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Hindu scriptures are traditionally classified into two parts: ?ruti, meaning "what has been heard" (originally transmitted orally) and sm?ti, meaning "what has been retained or remembered" (originally written, and attributed to individual authors). The Vedas are classified under ?ruti.
The following list provides a somewhat common set of reconstructed dates for the terminus ante quem of Hindu texts, by title and genre. It is notable that Hinduism largely followed an oral tradition to pass on knowledge, for which there is no record of historical dates. All dates here given ought to be regarded as roughly approximate, subject to further revision, and generally as relying for their validity on highly inferential methods and standards of evidence.
^Oberlies, Thomas (Die Religion des Rgveda, Wien, 1998, p. 155) gives an estimate of 1100 BCE for the youngest hymns in book 10. Estimates for a terminus post quem of the earliest hymns are more uncertain. Oberlies (p. 158) based on 'cumulative evidence' sets wide range of 1700-1100
^Van Buitenen; The Mahabharata Vol. 1; The Book of the Beginning. Introduction (Authorship and Date).
^Narayan, R.K. The Ramayana. Penguin Group, 2006, page xxiii: "The Indian epic, the Ramayana, dates back to 1500 BCE according to certain early scholars. Recent studies have brought it down to about the fourth century BCE."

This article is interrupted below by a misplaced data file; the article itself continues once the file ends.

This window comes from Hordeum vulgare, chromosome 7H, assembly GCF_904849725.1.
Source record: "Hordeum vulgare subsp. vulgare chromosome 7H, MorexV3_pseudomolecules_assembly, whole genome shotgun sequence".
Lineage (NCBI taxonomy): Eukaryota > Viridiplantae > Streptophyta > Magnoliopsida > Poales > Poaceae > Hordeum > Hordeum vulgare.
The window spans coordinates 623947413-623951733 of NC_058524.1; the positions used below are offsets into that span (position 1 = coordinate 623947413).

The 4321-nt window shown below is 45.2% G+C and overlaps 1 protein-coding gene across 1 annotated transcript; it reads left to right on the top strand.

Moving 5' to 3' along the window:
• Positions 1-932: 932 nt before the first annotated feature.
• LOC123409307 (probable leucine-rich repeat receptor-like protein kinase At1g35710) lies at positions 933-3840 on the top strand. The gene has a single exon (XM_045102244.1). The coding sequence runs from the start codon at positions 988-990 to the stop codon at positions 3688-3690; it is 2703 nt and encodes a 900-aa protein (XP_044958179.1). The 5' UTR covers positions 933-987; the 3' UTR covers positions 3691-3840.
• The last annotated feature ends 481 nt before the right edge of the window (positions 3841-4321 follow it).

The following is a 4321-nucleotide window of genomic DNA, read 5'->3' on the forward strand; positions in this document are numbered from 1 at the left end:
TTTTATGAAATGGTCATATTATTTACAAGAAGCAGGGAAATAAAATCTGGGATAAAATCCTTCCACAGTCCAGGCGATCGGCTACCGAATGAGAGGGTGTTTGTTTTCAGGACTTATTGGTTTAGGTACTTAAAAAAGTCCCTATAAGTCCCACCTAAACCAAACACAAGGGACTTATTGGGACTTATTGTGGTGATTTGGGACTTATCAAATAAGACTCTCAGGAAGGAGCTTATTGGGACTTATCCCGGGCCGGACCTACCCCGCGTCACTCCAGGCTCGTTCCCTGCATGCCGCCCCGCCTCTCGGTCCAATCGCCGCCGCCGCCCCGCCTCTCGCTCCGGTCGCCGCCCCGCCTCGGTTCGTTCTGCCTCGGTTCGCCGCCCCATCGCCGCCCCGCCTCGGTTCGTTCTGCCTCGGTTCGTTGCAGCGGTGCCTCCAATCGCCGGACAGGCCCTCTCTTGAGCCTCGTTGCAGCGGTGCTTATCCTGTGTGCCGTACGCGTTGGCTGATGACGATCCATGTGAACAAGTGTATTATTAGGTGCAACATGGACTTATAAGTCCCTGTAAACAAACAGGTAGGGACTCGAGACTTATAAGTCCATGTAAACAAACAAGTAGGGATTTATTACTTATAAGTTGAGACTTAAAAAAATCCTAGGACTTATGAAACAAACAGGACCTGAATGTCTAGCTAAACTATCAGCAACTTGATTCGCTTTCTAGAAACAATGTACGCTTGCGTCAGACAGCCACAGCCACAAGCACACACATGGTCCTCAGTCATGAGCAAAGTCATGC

^Trautmann 1971:185 "If the Kautil?ya Arthastra in its present form is not so old as it pretends, the stra itself is certainly old, predating the dharma smritis." Mabbett 1964 "The content of the text is consistent with authorship in about the third century, C.E., and raises some questions which must be answered if it is to be assigned to the fourth B.C.E. Against this must be set the verses naming and characterising Kautilya, and the references in later literature. What emerges is that there is no necessary incompatibility between the essential claims that Chanakya was responsible for the doctrines of the Arthastra, and that the text we know is a product of the later time. These do not conflict. The work could have been written late on the basis of earlier teachings and writings. Sanskrit literature being so full of derivative, traditional and stratified material, this possibility is a priori strong. Those who favour the early date usually admit the probability of interpolations....Those who favour a later date usually admit the probability that the work draws on traditional material. The controversy is therefore spurious. It is entirely possible that the Mauryan Kautilya wrote an arthastra and that a later editor rewrote his work, or compressed it, or compiled a text from the teachings of his school."
^B. K. Matilal "Perception. An Essay on Classical Indian Theories of Knowledge" (Oxford University Press, 1986), p. xiv.